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Abilify approved as adjunct to lithium or valproate for Bipolar I Disorder maintenance treatment

February 18, 2011
by News release
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Princeton N.J. & Tokyo — Bristol-Myers Squibb Company and Otsuka Pharmaceutical Co., Ltd., announced today that the U.S. Food and Drug Administration (FDA) has approved Abilify (aripiprazole) as an adjunct to the mood stabilizers lithium or valproate for the maintenance treatment of Bipolar I Disorder.

Abilify was approved as an adjunct to lithium or valproate for the acute treatment of manic or mixed episodes associated with Bipolar I Disorder in May 2008. Abilify is also approved as monotherapy for the acute treatment of manic or mixed episodes associated with Bipolar I Disorder and for the maintenance treatment of Bipolar I Disorder.

Abilify has a boxed warning regarding increased mortality in elderly patients with dementia-related psychosis. Elderly patients treated with antipsychotic drugs are at an increased risk of death. Abilify is not approved for the treatment of patients with dementia-related psychosis.

“Patients with Bipolar I Disorder often experience cycles of severe mood swings rather than a single episode1,” said John Tsai, MD, vice president, U.S. Medical, Bristol-Myers Squibb.

“Because Bipolar Disorder is a lifelong and recurrent illness, this labeling update provides physicians with the option to prescribe Abilify as an add-on to either lithium or valproate as a long-term treatment to help manage symptoms of Bipolar I Disorder. Patients should be periodically reassessed by their physician to determine the continued need for maintenance treatment.”

“Otsuka remains committed to developing products that are able to meet their fullest potential while helping physicians provide effective care for their patients,” said William H. Carson, MD, President and CEO, Otsuka Pharmaceutical Development and Commercialization, Inc.

“By updating the label to include maintenance treatment with Abilify as an add-on to lithium or valproate for patients with Bipolar I Disorder, we are helping to provide more options to physicians.”

The new indication is based on results from a 52-week maintenance trial of Abilify (aripiprazole) and lithium or valproate in patients meeting DSM-IV criteria for Bipolar I Disorder. In this study, adjunctive Abilify was superior to adjunctive placebo on the primary study endpoint of time from randomization to relapse to any mood event.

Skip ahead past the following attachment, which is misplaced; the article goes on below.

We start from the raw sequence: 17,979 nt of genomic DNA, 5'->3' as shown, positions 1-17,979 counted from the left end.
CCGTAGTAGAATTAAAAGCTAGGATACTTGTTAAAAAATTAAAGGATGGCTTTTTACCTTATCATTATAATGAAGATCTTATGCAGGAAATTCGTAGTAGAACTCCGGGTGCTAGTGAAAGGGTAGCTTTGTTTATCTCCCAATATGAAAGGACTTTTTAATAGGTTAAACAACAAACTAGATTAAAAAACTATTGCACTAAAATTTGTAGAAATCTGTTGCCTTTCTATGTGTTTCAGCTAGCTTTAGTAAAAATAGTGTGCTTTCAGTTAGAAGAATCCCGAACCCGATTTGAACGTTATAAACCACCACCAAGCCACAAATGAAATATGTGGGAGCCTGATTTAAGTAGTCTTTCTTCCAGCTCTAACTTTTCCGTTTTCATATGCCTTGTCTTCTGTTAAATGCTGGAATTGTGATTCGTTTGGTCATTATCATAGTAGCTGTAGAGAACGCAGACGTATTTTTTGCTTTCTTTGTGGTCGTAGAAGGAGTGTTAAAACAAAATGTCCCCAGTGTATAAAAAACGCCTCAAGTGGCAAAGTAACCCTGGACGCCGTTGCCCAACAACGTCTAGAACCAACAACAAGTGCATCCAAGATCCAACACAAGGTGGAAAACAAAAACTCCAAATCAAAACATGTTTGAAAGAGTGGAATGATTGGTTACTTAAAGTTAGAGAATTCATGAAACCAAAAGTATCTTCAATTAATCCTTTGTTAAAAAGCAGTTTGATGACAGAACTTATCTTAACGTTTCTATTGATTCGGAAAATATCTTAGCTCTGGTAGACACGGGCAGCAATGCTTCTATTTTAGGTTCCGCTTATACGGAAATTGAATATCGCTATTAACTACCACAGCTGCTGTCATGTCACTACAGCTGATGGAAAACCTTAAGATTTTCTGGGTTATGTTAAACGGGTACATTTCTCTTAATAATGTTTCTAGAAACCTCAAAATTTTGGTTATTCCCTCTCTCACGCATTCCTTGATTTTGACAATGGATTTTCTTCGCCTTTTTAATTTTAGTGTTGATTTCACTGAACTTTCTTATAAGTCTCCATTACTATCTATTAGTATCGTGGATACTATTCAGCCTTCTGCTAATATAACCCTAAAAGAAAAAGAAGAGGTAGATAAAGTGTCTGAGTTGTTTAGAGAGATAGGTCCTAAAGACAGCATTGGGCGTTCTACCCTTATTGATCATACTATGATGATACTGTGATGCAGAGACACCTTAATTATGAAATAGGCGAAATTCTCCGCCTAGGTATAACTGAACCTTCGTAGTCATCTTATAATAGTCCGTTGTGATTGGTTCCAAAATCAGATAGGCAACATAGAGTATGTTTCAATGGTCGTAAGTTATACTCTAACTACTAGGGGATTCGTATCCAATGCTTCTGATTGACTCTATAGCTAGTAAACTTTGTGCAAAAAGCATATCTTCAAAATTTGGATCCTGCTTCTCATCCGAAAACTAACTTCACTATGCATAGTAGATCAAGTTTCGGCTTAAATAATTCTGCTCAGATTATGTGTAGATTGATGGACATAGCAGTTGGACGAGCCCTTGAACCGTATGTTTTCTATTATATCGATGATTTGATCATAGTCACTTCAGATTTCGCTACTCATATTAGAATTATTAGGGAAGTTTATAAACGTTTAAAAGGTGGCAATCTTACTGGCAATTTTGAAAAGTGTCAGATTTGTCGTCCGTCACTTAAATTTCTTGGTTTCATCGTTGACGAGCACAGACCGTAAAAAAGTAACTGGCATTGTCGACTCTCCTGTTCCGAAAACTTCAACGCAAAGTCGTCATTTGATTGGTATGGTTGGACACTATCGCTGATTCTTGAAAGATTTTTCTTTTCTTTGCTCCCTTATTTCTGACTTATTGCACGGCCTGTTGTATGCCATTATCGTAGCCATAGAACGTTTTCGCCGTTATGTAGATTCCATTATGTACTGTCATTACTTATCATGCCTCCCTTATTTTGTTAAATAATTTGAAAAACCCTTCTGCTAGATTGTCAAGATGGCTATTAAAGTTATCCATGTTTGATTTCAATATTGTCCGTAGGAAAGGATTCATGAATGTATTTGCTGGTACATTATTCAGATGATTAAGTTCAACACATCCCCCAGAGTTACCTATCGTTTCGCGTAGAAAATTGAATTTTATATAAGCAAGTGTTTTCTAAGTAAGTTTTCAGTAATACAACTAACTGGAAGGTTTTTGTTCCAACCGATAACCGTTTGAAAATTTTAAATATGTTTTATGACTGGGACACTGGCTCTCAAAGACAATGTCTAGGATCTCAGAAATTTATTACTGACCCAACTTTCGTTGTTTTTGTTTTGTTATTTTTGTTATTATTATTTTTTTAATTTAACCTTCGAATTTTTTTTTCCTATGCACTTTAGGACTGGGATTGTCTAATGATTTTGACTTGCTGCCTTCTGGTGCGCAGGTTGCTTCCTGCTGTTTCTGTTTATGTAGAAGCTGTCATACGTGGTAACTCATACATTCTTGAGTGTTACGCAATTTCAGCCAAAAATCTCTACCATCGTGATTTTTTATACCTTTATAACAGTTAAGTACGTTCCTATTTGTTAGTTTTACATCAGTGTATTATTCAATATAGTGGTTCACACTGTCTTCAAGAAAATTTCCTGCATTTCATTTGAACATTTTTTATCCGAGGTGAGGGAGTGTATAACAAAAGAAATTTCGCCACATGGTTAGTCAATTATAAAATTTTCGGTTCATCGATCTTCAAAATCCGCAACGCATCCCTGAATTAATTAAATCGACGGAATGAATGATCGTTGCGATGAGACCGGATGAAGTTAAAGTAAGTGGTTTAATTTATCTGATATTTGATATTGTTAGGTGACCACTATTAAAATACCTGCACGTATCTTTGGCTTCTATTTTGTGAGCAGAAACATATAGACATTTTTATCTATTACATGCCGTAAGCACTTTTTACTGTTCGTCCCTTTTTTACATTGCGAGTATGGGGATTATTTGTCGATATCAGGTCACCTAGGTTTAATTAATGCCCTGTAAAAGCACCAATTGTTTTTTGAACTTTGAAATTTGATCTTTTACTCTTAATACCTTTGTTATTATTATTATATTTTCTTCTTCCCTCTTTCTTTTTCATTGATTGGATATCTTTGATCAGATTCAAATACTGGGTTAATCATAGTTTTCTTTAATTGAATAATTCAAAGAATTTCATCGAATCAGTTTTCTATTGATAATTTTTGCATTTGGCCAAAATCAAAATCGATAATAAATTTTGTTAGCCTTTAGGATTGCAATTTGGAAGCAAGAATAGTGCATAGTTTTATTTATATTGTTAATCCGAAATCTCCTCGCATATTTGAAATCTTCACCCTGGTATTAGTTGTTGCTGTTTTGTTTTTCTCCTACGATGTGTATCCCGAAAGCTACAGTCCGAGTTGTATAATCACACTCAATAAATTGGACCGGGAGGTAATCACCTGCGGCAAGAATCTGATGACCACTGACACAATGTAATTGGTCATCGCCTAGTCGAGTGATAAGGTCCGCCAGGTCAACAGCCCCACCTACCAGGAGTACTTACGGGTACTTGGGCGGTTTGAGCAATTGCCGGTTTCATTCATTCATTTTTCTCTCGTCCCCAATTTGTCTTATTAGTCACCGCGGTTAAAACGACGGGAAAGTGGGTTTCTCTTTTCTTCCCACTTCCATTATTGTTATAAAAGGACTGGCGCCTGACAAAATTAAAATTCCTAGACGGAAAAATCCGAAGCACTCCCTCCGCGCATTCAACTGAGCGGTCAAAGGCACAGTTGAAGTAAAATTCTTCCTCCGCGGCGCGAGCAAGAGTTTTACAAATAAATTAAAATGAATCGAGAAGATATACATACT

Mood events were defined as hospitalization for a manic, mixed or depressive episode, study discontinuation due to lack of efficacy (accompanied by Y-MRS and/or MADRS score >16)*, or a serious adverse event of worsening disease (accompanied by Y-MRS and/or MADRS score >16).

Through 52 weeks, the most commonly observed treatment-emergent adverse event associated with adjunctive Abilify and lithium or valproate (incidence ≥5% and at least twice that of adjunctive placebo) in patients with Bipolar I Disorder was tremor (adjunctive Abilify: 6.0%; adjunctive placebo: 2.4%).

This randomized, double-blind, placebo-controlled study enrolled adult patients meeting DSM-IV criteria for Bipolar I Disorder, who experienced a recent manic or mixed episode and who had a history of one or more manic or mixed episodes of sufficient severity to require hospitalization and/or treatment with a mood stabilizer or antipsychotic.

In this study, patients were initiated on open-label lithium (0.6 mEq/L to 1.0 mEq/L) or valproate (50 μg/mL to 125 μg/mL) at therapeutic serum levels, and remained on stable doses for two weeks.

After two weeks, patients who demonstrated an inadequate response (Y-MRS total score ≥16 and ≤35% improvement on the Y-MRS total score) to lithium or valproate alone received Abilify as adjunctive therapy with a starting dose of 15 mg/day, and the option to increase to 30 mg/day or reduce to 10 mg/day as early as day four.

After 12 consecutive weeks of stability (Y-MRS and MADRS total scores ≤12) on adjunctive Abilify and lithium or valproate, 337 patients were randomized in a double-blind fashion to receive either the same dose of Abilify and lithium or valproate as they received at the end of the stabilization period or placebo and lithium or valproate.

Patients were then monitored for manic, mixed or depressive relapse for a maximum of 52 weeks. A total of 68 mood events were observed during the double-blind treatment phase. Twenty-five were from the Abilify group and 43 were from the placebo group.

The number of observed manic episodes in the Abilify (aripiprazole) group (7) were fewer than that in the placebo group (19), while the number of depressive episodes in the Abilify group (14) was similar to that in the placebo group (18).

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